Venus, Jupiter conjunction tomorrow: Set your alarms for 45 minutes before sunrise


In the pre-dawn hours, the two brightest planets in our solar system, Venus and Jupiter, will appear to move past each other forming what looks like a bright double star.

Weather permitting, for those observers who don't have any tall obstructions such as trees or buildings toward the east-northeast, this "double planet" should make for a very striking visual spectacle, no doubt attracting the attention of even those who don't give more than a casual glance at the sky, Space added.

Those hoping to watch the display are advised to find a high spot with a clear view of the eastern sky, as the planets will only rise about 11 degrees above the horizon. Pictures taken at the right time show a crescent Moon that appears to be a smile when paired with the planetary conjunction of seemingly nearby Jupiter and Venus.

It is the unusual proximity that will make the event bigger, although Venus will still be 246 million kilometers from Earth, while Jupiter is nearly 594 million miles away from us.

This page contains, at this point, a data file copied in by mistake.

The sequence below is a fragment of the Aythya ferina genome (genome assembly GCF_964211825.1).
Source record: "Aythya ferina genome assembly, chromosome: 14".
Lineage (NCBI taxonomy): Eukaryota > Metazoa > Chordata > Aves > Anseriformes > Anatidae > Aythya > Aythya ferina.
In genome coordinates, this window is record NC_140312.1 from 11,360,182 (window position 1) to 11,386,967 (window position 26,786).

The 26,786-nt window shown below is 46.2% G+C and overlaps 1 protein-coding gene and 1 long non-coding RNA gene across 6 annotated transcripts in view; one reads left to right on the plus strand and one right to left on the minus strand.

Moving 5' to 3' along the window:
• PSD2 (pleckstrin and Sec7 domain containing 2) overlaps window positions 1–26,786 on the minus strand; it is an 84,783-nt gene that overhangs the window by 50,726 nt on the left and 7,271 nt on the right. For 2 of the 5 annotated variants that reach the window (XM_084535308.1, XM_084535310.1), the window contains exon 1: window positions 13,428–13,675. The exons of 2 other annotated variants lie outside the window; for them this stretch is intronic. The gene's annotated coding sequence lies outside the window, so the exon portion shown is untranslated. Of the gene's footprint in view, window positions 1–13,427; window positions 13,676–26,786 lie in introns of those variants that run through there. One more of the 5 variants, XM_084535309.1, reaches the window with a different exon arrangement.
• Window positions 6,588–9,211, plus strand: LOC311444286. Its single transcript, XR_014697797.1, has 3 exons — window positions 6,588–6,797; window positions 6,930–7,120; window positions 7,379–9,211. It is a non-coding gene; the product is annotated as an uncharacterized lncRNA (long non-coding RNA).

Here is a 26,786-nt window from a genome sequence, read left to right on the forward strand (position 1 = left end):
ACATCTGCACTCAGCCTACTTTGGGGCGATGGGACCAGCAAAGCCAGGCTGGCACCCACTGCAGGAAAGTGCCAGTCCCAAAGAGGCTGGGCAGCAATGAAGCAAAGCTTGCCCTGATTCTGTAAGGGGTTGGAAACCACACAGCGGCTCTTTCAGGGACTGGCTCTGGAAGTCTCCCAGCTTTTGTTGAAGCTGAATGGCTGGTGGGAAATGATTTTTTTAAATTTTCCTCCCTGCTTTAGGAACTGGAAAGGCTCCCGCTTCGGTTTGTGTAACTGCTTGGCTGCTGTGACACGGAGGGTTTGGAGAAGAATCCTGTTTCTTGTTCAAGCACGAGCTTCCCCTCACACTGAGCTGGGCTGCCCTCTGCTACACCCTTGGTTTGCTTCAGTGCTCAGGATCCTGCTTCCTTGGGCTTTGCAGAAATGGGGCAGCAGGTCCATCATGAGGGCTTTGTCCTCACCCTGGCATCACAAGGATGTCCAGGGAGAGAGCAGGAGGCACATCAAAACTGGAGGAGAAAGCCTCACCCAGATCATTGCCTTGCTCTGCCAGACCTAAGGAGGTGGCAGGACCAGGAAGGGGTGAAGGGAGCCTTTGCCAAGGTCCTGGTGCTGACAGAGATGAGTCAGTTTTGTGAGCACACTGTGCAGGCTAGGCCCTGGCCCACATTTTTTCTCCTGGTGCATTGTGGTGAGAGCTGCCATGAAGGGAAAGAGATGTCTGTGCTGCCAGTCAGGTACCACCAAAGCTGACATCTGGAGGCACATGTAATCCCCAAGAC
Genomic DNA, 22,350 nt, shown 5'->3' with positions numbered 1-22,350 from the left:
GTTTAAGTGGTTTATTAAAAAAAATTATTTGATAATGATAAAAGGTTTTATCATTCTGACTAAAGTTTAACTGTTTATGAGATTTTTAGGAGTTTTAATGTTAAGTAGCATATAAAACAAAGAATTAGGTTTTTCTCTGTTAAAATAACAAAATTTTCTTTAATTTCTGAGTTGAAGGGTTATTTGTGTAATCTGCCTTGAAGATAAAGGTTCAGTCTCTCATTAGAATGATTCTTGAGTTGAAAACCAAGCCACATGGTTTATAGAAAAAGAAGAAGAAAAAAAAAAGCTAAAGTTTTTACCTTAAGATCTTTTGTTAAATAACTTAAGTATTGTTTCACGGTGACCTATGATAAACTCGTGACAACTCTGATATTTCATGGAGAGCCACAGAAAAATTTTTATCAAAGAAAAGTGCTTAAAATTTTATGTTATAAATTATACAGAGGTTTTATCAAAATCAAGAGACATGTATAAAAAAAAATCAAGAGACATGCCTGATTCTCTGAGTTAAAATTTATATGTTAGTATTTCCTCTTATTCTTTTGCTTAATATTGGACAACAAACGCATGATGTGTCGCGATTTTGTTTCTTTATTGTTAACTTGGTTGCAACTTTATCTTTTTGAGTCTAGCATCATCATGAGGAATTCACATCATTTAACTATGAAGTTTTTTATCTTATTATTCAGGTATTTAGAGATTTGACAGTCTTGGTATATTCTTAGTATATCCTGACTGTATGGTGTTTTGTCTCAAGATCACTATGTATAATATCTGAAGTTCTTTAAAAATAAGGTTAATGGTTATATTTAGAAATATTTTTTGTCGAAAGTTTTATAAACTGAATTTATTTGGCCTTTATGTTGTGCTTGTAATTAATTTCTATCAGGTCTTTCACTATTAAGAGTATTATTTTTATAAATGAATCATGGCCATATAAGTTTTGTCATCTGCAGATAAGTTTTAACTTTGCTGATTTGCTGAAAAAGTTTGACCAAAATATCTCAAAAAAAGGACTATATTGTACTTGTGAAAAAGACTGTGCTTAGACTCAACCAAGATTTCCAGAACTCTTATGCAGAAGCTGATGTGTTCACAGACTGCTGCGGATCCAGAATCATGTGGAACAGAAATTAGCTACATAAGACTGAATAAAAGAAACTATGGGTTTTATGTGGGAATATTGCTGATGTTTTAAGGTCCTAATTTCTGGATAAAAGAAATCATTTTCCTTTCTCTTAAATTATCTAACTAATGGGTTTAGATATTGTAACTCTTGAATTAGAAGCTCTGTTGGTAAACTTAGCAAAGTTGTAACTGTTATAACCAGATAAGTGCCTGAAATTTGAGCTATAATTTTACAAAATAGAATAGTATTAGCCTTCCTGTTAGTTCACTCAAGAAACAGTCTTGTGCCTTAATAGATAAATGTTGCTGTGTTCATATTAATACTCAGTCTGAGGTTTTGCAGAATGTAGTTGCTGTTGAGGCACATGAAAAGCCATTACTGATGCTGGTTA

In the United Kingdom, the best viewing time will be 40 minutes before sunrise.

Timing is everything as the pair rise just eighty minutes before the Sun but if you leave it too late then the sky will be too bright to see them.

Venus and Jupiter will remain close to each other in the days leading up to and after the conjunction.

The space agency advises caution when looking at the event, as the approaching sunrise could damage vision if people accidentally look at it, especially with enhancement devices like binoculars or telescopes.



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